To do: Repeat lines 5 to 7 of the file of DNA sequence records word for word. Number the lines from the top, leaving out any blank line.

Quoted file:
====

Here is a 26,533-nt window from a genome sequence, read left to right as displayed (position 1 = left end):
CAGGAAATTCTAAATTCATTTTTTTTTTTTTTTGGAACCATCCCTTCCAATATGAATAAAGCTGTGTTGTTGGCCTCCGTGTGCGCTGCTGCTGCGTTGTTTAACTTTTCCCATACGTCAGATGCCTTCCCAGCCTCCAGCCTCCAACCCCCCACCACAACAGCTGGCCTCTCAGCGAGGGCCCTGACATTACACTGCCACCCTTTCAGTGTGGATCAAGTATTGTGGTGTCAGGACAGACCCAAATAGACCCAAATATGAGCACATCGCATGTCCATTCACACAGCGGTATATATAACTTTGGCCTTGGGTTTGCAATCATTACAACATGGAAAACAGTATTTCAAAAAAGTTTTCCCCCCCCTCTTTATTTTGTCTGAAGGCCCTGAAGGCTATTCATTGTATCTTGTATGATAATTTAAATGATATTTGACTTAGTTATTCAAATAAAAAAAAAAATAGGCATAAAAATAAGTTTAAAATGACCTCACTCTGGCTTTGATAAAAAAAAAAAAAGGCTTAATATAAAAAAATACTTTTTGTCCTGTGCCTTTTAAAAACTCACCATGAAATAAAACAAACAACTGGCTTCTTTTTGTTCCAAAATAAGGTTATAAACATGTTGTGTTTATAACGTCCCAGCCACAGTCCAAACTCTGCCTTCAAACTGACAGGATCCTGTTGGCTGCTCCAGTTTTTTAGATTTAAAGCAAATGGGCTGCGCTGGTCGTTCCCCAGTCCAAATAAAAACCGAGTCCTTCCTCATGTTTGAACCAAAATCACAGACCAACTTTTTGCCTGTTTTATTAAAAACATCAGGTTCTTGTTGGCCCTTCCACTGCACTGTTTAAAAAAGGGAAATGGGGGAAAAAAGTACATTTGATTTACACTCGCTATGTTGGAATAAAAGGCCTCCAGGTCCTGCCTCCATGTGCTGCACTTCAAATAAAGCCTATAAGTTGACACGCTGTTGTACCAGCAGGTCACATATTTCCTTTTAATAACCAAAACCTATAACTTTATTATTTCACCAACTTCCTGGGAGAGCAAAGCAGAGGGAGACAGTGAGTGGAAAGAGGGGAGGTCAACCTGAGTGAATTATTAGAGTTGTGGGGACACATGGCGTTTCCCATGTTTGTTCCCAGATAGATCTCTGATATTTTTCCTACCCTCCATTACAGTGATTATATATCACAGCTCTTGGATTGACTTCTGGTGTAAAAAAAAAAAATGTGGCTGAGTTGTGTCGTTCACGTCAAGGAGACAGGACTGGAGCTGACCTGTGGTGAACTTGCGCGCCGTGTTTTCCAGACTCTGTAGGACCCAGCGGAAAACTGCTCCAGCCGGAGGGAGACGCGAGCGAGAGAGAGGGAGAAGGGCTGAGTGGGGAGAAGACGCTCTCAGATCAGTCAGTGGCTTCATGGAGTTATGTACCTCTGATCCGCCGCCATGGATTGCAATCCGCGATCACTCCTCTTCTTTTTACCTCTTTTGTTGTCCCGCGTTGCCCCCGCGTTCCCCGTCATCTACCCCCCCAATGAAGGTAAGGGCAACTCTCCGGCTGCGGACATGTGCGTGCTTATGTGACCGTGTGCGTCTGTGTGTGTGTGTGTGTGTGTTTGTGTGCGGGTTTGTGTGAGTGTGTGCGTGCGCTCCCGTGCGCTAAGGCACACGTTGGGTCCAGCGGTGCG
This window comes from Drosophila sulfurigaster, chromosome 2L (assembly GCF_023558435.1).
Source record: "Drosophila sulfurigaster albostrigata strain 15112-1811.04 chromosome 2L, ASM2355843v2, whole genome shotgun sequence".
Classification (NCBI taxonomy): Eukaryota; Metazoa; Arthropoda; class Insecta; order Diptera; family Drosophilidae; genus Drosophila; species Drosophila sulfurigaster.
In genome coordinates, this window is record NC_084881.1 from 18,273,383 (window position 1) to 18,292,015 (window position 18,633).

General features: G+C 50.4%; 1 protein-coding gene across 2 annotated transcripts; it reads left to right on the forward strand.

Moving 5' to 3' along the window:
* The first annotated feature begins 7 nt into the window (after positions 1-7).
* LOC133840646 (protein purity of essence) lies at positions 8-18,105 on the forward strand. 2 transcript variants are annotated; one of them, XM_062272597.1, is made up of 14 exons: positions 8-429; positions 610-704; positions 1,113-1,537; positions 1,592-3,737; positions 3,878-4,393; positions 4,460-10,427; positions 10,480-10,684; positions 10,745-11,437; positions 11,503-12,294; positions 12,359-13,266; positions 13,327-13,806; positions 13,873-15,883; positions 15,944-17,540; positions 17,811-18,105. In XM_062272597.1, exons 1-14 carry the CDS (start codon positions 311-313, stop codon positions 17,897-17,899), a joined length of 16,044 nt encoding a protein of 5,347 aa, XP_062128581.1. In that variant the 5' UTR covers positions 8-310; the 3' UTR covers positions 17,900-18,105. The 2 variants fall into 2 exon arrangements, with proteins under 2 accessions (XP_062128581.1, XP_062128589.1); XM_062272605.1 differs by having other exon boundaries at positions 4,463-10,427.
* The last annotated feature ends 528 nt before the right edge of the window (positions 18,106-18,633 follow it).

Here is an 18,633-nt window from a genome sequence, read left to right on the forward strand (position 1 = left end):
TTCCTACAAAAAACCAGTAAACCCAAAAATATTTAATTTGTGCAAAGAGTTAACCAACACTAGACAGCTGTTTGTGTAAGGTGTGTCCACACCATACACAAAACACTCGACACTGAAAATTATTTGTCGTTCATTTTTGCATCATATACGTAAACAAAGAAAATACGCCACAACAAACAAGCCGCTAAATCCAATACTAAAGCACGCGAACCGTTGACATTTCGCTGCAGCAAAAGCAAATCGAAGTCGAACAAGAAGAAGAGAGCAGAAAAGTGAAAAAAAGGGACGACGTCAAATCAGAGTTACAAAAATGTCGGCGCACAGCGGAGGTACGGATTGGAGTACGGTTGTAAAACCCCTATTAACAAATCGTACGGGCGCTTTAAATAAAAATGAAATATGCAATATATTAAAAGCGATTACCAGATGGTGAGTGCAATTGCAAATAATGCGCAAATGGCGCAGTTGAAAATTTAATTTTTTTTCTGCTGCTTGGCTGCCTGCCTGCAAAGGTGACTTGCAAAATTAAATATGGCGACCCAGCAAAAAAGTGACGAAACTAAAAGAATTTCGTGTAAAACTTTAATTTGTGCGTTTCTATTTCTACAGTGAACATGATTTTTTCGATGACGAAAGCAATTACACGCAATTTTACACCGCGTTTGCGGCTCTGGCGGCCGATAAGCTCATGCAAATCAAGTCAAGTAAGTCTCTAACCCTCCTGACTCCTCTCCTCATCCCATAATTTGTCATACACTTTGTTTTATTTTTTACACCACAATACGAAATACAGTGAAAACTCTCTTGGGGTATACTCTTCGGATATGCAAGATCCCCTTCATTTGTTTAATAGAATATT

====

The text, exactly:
Classification (NCBI taxonomy): Eukaryota; Metazoa; Arthropoda; class Insecta; order Diptera; family Drosophilidae; genus Drosophila; species Drosophila sulfurigaster.
In genome coordinates, this window is record NC_084881.1 from 18,273,383 (window position 1) to 18,292,015 (window position 18,633).

General features: G+C 50.4%; 1 protein-coding gene across 2 annotated transcripts; it reads left to right on the forward strand.